The Guardian Indie

Latest news and features from, the world's leading liberal voice
The Guardian
  1. The post-punk band’s wild tour antics led to major burnout. Now older and wiser, they’re back with a deeply personal new album

    A short walk from Nunhead station in south-east London, a disused nursing home has been converted into a communal living space for sculptors, joiners, welders and creatives. Behind a murky brown curtain you’ll find what used to be its utility room. More of a cupboard than a room, its washing machine has been dragged out to make way for a mattress, and a line of disconnected switches and pipes give it the air of Dr Frankenstein’s lab. Most notably, the walls, floor and ceiling have been painted a vivid pink, the shade used to calm down violent prisoners in jail. This is “the womb”, the place where Shame frontman Charlie Steen sought refuge while the band hatched their second album, Drunk Tank Pink.

    Related:The Guide: Staying In – sign up for our home entertainment tips

    Continue reading...
  2. Musician denies allegations amid unsuccessful bid for restraining order against former girlfriend and bandmate

    US indie musician Ariel Pink has been accused of physically, sexually and emotionally abusing Charlotte Ercoli Coe, his former bandmate and girlfriend. He denies the allegations, calling them “intentionally false, misleading and defamatory”.

    In court documents from Los Angeles County Superior Court, first reported by Pitchfork, Coe accuses Pink – real name Ariel Rosenberg, 42 – of battery following an onstage incident in 2017; of “bullying” her into having unprotected sex and transmitting herpes to her as a result; and of distributing explicit images of her to his fans. She also alleges he harassed her following the end of their relationship, in person and via text message.

    Continue reading...
  3. Ahead of the 10th Foo Fighters album, their frontman recalls the music and scenes that made him – from punk gigs in Chicago to sleeping on floors in Italian squats

    Before I was a teenager, I started playing music in my bedroom by myself. I fell in love with the Beatles, then began to discover classic rock. I went from Kiss to Rush to AC/DC, but in 1983 I discovered punk rock music through a cousin in Chicago. My world turned upside down. My favourite bands were Bad Brains and Naked Raygun; I listened to Dead Kennedys and Black Flag. My introduction to live music came when my brother took me to a punk show in a small bar in Chicago. I didn’t have that festival/stadium/arena rock experience; I just saw four punk rock dudes on the stage, playing this fast three-chord music, with about 75 people in the audience climbing all over each other. It changed my life. One of the most prolific scenes in hardcore American punk rock was in Washington DC, just across the bridge [from Grohl’s home town of Springfield, Virginia]. So I started going to see bands like Minor Threat and Fugazi. By the time I was 14, I was cutting and dyeing my hair and wearing leather jackets. All I wanted to do was leave school, jump in a van and tour shitty basement clubs with my punk band.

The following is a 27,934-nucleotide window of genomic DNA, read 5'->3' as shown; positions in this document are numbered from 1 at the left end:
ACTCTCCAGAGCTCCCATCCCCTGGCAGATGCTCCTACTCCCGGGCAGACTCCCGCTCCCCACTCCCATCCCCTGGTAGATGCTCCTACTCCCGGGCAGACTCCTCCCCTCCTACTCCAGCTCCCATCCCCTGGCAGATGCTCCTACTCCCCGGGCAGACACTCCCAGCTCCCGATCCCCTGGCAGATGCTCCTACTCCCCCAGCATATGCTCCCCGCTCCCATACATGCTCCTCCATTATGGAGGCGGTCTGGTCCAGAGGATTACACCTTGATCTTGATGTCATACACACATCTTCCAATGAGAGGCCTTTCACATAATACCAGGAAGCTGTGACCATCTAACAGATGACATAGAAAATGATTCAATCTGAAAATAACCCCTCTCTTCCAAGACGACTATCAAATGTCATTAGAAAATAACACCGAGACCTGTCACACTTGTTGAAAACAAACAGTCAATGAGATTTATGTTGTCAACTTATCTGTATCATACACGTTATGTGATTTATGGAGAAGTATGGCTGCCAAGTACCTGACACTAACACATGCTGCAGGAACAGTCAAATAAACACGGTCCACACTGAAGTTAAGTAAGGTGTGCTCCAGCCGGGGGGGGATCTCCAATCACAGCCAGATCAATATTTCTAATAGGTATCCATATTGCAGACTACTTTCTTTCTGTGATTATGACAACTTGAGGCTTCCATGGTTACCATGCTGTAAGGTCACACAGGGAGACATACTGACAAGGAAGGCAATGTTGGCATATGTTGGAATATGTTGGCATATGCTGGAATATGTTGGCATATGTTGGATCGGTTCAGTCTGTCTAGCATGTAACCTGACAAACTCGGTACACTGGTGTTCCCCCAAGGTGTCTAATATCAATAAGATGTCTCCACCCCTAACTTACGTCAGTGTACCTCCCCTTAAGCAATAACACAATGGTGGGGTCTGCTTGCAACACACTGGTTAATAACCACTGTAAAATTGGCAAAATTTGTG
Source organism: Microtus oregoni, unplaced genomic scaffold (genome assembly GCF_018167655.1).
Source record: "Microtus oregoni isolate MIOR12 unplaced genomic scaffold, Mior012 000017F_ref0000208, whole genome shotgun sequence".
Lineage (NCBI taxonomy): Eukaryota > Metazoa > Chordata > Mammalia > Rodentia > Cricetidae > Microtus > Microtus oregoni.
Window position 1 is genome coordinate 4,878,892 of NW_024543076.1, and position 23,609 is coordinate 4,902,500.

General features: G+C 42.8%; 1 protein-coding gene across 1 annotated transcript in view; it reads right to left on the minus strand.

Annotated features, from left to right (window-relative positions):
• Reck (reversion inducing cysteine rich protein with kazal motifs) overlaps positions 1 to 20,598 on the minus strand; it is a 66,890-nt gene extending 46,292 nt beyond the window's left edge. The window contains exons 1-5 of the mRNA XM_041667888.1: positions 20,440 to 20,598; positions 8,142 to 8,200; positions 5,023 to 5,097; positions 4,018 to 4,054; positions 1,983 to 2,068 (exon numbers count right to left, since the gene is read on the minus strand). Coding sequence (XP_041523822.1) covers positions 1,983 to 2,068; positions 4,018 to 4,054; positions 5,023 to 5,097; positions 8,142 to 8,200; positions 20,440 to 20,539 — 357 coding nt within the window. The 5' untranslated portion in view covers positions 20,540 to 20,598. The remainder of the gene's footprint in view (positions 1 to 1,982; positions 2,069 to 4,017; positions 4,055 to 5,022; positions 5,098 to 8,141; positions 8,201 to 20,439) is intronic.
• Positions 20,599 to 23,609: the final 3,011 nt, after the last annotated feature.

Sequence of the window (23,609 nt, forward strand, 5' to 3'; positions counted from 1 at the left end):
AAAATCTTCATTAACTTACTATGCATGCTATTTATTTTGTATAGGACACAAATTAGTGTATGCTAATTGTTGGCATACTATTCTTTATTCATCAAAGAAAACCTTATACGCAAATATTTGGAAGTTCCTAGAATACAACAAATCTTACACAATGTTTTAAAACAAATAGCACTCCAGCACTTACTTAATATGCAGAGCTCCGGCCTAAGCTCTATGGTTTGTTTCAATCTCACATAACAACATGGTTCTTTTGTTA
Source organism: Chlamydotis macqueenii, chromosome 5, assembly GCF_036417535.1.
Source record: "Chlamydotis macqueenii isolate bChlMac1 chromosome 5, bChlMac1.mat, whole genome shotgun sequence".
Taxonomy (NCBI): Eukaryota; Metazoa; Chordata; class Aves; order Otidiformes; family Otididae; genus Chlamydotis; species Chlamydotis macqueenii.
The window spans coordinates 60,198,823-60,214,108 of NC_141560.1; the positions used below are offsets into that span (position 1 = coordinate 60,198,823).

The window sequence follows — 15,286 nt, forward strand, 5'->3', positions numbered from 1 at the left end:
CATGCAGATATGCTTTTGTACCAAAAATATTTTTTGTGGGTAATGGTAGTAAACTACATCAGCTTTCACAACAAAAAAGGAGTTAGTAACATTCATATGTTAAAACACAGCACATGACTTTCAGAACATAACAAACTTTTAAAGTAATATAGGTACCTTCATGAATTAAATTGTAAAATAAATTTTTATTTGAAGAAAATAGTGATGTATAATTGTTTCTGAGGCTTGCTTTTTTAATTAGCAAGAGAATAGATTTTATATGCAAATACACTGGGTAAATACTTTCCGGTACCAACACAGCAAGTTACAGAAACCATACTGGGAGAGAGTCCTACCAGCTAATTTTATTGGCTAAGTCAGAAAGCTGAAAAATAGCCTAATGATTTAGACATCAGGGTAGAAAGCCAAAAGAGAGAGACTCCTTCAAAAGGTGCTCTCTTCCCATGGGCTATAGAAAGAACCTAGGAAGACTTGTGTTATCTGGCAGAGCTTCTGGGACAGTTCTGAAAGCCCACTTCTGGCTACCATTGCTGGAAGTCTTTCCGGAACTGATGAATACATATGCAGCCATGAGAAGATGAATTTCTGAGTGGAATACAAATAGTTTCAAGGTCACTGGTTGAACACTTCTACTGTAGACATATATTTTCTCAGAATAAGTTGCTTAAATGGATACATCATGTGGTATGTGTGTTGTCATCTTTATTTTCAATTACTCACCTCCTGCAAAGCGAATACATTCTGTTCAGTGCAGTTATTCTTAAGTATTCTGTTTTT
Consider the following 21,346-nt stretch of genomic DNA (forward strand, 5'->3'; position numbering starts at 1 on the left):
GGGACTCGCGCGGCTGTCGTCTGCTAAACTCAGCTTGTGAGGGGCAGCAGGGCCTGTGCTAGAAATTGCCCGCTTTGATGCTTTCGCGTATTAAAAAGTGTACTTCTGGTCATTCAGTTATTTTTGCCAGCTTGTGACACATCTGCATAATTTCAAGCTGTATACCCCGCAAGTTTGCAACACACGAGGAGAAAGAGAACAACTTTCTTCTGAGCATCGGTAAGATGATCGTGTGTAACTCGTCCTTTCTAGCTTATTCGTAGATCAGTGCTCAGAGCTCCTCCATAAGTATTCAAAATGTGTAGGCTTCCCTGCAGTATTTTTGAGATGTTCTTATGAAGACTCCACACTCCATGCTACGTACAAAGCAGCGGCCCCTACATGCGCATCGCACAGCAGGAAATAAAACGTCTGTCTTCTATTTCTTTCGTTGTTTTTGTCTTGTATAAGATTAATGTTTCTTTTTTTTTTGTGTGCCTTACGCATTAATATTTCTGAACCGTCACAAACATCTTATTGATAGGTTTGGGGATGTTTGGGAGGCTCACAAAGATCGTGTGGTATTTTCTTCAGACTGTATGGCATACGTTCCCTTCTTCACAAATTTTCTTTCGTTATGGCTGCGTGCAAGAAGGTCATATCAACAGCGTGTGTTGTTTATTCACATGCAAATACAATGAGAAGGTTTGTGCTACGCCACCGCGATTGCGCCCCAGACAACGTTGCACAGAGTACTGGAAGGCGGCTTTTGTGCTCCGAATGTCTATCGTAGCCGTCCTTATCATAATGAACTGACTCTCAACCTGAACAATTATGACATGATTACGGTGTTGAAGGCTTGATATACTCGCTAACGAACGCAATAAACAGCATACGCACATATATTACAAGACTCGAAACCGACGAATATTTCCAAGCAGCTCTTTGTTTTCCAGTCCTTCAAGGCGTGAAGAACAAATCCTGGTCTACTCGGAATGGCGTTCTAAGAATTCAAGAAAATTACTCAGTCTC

Continue reading...
  4. (Dead Oceans)
    The London band went from playing a 350-show stretch to nothing at all – and while tunes and originality are lacking, their subsequent dislocation makes for some thrilling music

    The annals of rock history are packed with songs bemoaning the lot of the artist on tour. You can understand the urge to write them – they proliferate on second albums, when artists who have done almost nothing except tour since their debut search for inspiration – but, nevertheless, attempting to elicit sympathy for a rock band among people who do a proper job for a living always seems dementedly optimistic.

    Under the circumstances, you have to take your hat off to London quintet Shame: whatever you make of their second album, they’ve successfully come up with an entirely new variant on a well-worn theme. Drunk Tank Pink – which takes its name from the colour that psychologists discovered automatically weakens anyone who stares at it for two minutes, and which went on to become the decor of choice in cells for intoxicated arrestees and the title of a bestselling book about how subconscious forces affect our behaviour – features songs about heartbreak, but it’s essentially an album about the privations of not touring, the struggle to decompress into normal life (which, in the case of Shame, critically acclaimed but low-selling, includes the aforementioned proper jobs) after two years on the road, during which the band, still in their teens when their debut album came out, are supposed to have played nearly 350 shows.

    Continue reading...
  5. Discover all our four- and five-star album reviews from the last month, from pop to folk, classical and more

    Continue reading...